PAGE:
Tribute to Ambassador Sten Rylander


It is a privilege and honour to pay tribute to a diplomat of a special type, Ambassador Sten Rylander. Sten and his wife Berit are outstanding examples of millions of people throughout the world, but more specifically in Sweden, who since the 60s understood that their humanity and dignity could not be maintained if colonialism and apartheid continued in southern Africa and if the rest of Africa was enmeshed in neo-colonialism, poverty, under-development and conflicts.
At a very early stage they became active participants in the anti-apartheid struggle. In 1979 Sten came to southern Africa as head of Swedish International Development Agency (Sida) for Botswana and Lesotho. These were two countries in the frontline which were consistently facing the apartheid regime’s economic and military aggression.
Not surprisingly, Sten and Berit’s activities went beyond the normal mandate of Sida’s work. They were actively involved with the African National Congress (ANC) and South West Africa People’s Organisation (Swapo), and they became very friendly with leaders such as Chris Hani.
Their work also put them in contact with the mass democratic movement in South Africa and Sten became an important contact channel for the exiled and internal leadership.
They were aware that the regime’s death squads were very active in the region but this did not deter them.
Sten was then transferred to Angola as the Swedish Ambassador. Angola was a hotbed of counter-revolution.
It was also a country that was hosting the armed wings of the ANC and Swapo.
Sten and Berit were deeply involved with the ANC and Swapo in Angola.
Sten and Berit became close friends with Thabo Mbeki and other ANC leaders and cadres.
He later became the Swedish Ambassador to Namibia after independence there (1990-1995), to Tanzania (1998-2003) and for the last four years he has been the Swedish Ambassador to Zimbabwe.
For 31 years Sten has been sent to hot spots in Africa and he has been an outstanding diplomat for freedom and democracy.
Before Sten took up his post in Zimbabwe, a mutual close friend and another excellent Swedish activist, Tor Sellstrom, arranged for us to meet. This was the beginning of a relationship that I have valued very highly. I have regularly met with Sten and discussed Zimbabwe, mainly concerning two important issues related to the role of solidarity.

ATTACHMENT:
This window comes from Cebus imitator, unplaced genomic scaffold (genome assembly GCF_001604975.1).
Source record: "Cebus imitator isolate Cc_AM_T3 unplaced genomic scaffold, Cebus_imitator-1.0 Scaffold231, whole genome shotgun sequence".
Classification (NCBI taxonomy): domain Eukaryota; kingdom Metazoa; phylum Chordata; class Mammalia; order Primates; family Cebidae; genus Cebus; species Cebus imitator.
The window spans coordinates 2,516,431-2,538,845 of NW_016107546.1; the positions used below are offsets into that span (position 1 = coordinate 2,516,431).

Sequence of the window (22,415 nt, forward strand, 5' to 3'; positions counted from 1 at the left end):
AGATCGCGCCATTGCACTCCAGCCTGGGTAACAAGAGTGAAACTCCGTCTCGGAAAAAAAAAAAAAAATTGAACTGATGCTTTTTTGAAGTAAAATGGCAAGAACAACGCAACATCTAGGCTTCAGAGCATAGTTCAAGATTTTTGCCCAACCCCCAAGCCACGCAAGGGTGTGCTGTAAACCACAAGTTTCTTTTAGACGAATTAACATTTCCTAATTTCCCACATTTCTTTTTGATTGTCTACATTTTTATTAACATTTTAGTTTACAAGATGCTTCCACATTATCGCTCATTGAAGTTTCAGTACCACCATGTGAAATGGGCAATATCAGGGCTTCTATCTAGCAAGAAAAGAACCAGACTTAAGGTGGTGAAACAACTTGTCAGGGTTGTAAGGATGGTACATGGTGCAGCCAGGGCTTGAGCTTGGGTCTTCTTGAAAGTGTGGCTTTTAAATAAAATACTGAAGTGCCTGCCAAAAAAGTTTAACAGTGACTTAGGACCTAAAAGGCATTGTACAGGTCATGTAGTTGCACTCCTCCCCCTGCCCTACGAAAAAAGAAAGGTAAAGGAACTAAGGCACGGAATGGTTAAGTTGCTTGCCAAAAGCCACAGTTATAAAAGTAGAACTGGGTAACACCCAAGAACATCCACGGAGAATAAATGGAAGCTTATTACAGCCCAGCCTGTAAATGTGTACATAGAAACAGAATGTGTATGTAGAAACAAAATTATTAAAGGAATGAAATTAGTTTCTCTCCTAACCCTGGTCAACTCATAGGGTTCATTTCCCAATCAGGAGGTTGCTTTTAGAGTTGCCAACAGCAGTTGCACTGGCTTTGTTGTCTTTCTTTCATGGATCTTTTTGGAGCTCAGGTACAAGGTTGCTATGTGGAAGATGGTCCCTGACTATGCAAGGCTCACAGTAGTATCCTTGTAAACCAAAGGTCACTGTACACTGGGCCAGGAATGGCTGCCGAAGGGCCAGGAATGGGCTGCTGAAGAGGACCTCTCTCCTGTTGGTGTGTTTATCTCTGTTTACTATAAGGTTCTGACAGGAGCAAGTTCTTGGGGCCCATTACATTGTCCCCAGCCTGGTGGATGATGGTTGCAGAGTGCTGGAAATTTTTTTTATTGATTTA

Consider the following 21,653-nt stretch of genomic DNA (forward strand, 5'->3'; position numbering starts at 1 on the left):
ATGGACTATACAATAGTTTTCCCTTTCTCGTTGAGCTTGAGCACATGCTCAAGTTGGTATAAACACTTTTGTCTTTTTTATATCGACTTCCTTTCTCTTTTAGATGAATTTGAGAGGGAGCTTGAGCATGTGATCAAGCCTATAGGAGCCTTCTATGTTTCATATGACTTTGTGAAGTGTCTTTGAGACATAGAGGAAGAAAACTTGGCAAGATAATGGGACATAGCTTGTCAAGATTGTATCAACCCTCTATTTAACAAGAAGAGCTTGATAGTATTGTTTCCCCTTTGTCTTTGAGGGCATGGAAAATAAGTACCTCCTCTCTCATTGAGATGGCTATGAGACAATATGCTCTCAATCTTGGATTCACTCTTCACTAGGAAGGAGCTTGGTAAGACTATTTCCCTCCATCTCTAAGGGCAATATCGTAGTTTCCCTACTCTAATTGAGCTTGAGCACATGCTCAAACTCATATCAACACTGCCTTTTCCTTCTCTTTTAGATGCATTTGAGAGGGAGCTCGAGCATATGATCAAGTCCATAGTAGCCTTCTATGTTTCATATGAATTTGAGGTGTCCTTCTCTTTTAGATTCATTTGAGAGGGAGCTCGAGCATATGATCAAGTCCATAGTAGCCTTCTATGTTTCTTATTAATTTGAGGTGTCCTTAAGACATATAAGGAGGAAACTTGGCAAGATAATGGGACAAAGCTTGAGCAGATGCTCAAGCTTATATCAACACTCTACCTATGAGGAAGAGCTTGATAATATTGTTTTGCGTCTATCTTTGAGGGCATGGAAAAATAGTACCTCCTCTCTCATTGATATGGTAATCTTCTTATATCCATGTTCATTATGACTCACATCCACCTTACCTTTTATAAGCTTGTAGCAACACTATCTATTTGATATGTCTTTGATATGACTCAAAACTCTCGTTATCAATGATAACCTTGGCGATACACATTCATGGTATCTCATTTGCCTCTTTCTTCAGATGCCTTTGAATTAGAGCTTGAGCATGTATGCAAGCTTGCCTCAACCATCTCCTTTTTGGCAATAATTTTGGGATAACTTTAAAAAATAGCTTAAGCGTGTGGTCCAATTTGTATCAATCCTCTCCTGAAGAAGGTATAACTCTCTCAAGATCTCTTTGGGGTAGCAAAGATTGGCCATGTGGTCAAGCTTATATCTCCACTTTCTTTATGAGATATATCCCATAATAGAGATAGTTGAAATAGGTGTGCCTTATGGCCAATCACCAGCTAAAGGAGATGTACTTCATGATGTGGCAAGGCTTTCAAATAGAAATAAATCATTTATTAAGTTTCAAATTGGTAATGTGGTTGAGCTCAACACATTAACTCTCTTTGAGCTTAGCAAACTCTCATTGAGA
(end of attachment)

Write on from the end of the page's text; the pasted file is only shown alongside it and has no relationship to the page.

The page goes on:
First, one cannot impose solutions; second, one has to listen to what representatives of the people we are in solidarity with are saying. We also agreed that one has to be constructively critical and always look for solutions. I have always argued that Zimbabwe’s challenges had to be tackled but we should avoid “quick fix” solutions and avoid being seen as “taking sides”. We have to make an intelligent assessment of the facts available, not ignore realities, consider various scenarios and always act honestly.
It is characteristic of Sten that, hours before he boarded a flight to Sweden, he participated in a very lively discussion on Zimbabwe. The discussion brought into sharp focus the issue of sanctions. The three main political parties in Zimbabwe have agreed that sanctions have to be lifted, notwithstanding challenges they continue to face. The international community should listen to representatives of the Zimbabwean people and support their united call for the lifting of sanctions, and not get diverted by fruitless debates on this issue.
The challenge is to intensify our collective efforts to consolidate the positive developments and assist the Zimbabwean people to resolve outstanding to challenges.
Sten leaves Africa in the year the theme for Africa Day celebrations is, 2010 is the Year of Peace and Security in Africa.
We are not celebrating Africa Day because we are acutely conscious that many African countries will not meet our millennium development goals.
The recent international financial crisis and European economic crisis will impact negatively on Africa’s fight against poverty and under-development. This undoubtedly will create more fertile ground for conflicts.
However, I am confident that if the world acts in genuine strategic partnership with Africa, on programmes determined by Africans, the 21st Century can be an African Century.
In a few days we will be hosting the 2010 Fifa World Cup, for the first time in Africa. In this year of “Peace and Security in Africa” let us use the World Cup to advance our fight for people-centred, poverty eradication, development, peace and stability.
Sten, your long walk has not ended. You have just relocated to a new field. You and Berit must continue to be champions of the African Renaissance.
Go well my friend.

l Aziz Pahad is a political commentator and the former Deputy Minister of Foreign
Affairs of South Africa